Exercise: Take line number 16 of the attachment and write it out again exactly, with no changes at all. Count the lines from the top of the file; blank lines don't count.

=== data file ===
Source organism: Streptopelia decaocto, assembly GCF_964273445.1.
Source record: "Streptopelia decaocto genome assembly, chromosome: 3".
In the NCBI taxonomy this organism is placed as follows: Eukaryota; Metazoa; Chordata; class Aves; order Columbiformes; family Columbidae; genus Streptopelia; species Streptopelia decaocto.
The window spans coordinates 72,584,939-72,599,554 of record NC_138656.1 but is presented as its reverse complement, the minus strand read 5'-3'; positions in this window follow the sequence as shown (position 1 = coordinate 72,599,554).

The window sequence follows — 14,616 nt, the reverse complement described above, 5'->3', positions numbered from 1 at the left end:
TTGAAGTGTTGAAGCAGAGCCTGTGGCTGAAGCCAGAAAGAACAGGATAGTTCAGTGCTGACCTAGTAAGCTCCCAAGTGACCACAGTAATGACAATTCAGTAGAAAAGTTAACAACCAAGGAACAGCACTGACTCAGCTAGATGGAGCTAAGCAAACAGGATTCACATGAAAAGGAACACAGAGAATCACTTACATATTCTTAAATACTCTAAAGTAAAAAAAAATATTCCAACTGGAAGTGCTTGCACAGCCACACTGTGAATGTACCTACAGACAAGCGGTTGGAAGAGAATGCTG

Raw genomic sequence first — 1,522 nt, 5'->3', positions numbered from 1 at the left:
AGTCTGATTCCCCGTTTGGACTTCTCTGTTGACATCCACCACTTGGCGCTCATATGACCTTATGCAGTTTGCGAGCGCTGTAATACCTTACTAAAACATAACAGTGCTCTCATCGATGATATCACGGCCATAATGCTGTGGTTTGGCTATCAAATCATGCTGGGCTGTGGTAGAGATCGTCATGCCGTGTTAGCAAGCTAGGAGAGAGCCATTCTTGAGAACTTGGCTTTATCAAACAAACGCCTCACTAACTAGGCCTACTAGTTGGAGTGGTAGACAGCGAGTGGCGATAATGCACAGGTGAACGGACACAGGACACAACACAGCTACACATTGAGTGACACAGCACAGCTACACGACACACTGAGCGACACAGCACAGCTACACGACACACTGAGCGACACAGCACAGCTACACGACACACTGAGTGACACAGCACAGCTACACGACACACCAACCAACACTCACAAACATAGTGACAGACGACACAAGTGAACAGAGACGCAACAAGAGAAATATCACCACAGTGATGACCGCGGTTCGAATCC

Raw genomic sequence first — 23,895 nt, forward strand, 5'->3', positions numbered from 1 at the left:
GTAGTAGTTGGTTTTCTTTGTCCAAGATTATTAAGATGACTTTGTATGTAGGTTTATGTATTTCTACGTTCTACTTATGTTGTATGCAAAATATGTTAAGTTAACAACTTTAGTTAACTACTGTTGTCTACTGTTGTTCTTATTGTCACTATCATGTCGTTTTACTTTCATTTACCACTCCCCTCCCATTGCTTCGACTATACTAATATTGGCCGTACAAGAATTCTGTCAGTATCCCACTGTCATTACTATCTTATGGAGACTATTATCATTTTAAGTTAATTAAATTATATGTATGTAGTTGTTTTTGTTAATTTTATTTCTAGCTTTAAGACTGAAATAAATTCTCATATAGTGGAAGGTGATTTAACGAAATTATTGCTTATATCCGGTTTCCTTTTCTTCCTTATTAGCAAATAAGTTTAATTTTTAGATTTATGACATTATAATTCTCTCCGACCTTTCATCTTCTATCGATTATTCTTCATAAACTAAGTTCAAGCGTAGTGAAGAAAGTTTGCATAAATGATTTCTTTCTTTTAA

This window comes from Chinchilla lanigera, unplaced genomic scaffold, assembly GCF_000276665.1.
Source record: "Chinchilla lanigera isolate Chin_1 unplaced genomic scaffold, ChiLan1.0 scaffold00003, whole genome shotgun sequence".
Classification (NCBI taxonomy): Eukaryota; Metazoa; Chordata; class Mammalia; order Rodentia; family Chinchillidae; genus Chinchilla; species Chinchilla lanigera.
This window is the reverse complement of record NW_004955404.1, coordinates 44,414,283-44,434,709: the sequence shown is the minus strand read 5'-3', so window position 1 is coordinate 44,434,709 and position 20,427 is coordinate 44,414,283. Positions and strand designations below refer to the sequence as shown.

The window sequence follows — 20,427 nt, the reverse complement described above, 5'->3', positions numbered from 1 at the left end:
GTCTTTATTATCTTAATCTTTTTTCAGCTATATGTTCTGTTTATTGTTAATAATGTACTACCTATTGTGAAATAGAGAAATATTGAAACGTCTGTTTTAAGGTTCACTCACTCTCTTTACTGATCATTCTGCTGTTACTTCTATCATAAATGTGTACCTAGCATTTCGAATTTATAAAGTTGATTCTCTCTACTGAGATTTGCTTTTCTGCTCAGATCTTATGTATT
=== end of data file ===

GTCTTTATTATCTTAATCTTTTTTCAGCTATATGTTCTGTTTATTGTTAATAATGTACTACCTATTGTGAAATAGAGAAATATTGAAACGTCTGTTTTAAGGTTCACTCACTCTCTTTACTGATCATTCTGCTGTTACTTCTATCATAAATGTGTACCTAGCATTTCGAATTTATAAAGTTGATTCTCTCTACTGAGATTTGCTTTTCTGCTCAGATCTTATGTATT